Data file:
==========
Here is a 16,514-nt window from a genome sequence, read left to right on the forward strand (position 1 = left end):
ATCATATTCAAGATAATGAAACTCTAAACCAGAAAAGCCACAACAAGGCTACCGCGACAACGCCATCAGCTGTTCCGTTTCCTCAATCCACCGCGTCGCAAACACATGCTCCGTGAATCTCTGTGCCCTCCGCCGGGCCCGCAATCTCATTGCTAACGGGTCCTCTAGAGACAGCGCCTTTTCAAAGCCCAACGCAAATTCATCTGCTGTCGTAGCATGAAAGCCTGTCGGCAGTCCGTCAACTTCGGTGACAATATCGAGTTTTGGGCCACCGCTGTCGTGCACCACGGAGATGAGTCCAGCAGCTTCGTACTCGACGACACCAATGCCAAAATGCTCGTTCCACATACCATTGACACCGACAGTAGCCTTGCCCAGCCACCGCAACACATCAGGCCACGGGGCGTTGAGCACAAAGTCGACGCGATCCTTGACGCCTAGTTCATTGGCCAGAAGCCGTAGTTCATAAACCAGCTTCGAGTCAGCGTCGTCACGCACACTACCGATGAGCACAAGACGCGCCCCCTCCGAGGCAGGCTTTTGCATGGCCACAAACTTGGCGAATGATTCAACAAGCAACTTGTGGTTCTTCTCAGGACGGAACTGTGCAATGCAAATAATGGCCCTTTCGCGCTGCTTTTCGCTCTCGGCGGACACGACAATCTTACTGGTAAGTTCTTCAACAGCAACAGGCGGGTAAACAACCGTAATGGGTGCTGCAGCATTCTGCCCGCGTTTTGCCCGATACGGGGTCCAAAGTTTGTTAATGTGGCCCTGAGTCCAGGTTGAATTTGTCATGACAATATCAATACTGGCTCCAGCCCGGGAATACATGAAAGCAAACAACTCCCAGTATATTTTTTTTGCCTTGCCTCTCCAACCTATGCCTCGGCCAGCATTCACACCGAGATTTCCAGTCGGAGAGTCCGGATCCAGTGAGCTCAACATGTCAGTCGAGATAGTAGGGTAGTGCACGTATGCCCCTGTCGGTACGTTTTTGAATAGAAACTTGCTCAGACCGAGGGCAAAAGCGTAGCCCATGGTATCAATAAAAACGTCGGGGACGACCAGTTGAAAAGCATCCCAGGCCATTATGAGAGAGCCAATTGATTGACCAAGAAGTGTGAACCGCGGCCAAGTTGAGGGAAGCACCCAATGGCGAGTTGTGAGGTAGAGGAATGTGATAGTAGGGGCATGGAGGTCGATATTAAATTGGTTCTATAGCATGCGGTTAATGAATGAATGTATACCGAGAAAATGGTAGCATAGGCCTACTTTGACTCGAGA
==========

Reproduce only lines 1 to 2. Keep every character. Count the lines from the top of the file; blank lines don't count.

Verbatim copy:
Here is a 16,514-nt window from a genome sequence, read left to right on the forward strand (position 1 = left end):
ATCATATTCAAGATAATGAAACTCTAAACCAGAAAAGCCACAACAAGGCTACCGCGACAACGCCATCAGCTGTTCCGTTTCCTCAATCCACCGCGTCGCAAACACATGCTCCGTGAATCTCTGTGCCCTCCGCCGGGCCCGCAATCTCATTGCTAACGGGTCCTCTAGAGACAGCGCCTTTTCAAAGCCCAACGCAAATTCATCTGCTGTCGTAGCATGAAAGCCTGTCGGCAGTCCGTCAACTTCGGTGACAATATCGAGTTTTGGGCCACCGCTGTCGTGCACCACGGAGATGAGTCCAGCAGCTTCGTACTCGACGACACCAATGCCAAAATGCTCGTTCCACATACCATTGACACCGACAGTAGCCTTGCCCAGCCACCGCAACACATCAGGCCACGGGGCGTTGAGCACAAAGTCGACGCGATCCTTGACGCCTAGTTCATTGGCCAGAAGCCGTAGTTCATAAACCAGCTTCGAGTCAGCGTCGTCACGCACACTACCGATGAGCACAAGACGCGCCCCCTCCGAGGCAGGCTTTTGCATGGCCACAAACTTGGCGAATGATTCAACAAGCAACTTGTGGTTCTTCTCAGGACGGAACTGTGCAATGCAAATAATGGCCCTTTCGCGCTGCTTTTCGCTCTCGGCGGACACGACAATCTTACTGGTAAGTTCTTCAACAGCAACAGGCGGGTAAACAACCGTAATGGGTGCTGCAGCATTCTGCCCGCGTTTTGCCCGATACGGGGTCCAAAGTTTGTTAATGTGGCCCTGAGTCCAGGTTGAATTTGTCATGACAATATCAATACTGGCTCCAGCCCGGGAATACATGAAAGCAAACAACTCCCAGTATATTTTTTTTGCCTTGCCTCTCCAACCTATGCCTCGGCCAGCATTCACACCGAGATTTCCAGTCGGAGAGTCCGGATCCAGTGAGCTCAACATGTCAGTCGAGATAGTAGGGTAGTGCACGTATGCCCCTGTCGGTACGTTTTTGAATAGAAACTTGCTCAGACCGAGGGCAAAAGCGTAGCCCATGGTATCAATAAAAACGTCGGGGACGACCAGTTGAAAAGCATCCCAGGCCATTATGAGAGAGCCAATTGATTGACCAAGAAGTGTGAACCGCGGCCAAGTTGAGGGAAGCACCCAATGGCGAGTTGTGAGGTAGAGGAATGTGATAGTAGGGGCATGGAGGTCGATATTAAATTGGTTCTATAGCATGCGGTTAATGAATGAATGTATACCGAGAAAATGGTAGCATAGGCCTACTTTGACTCGAGA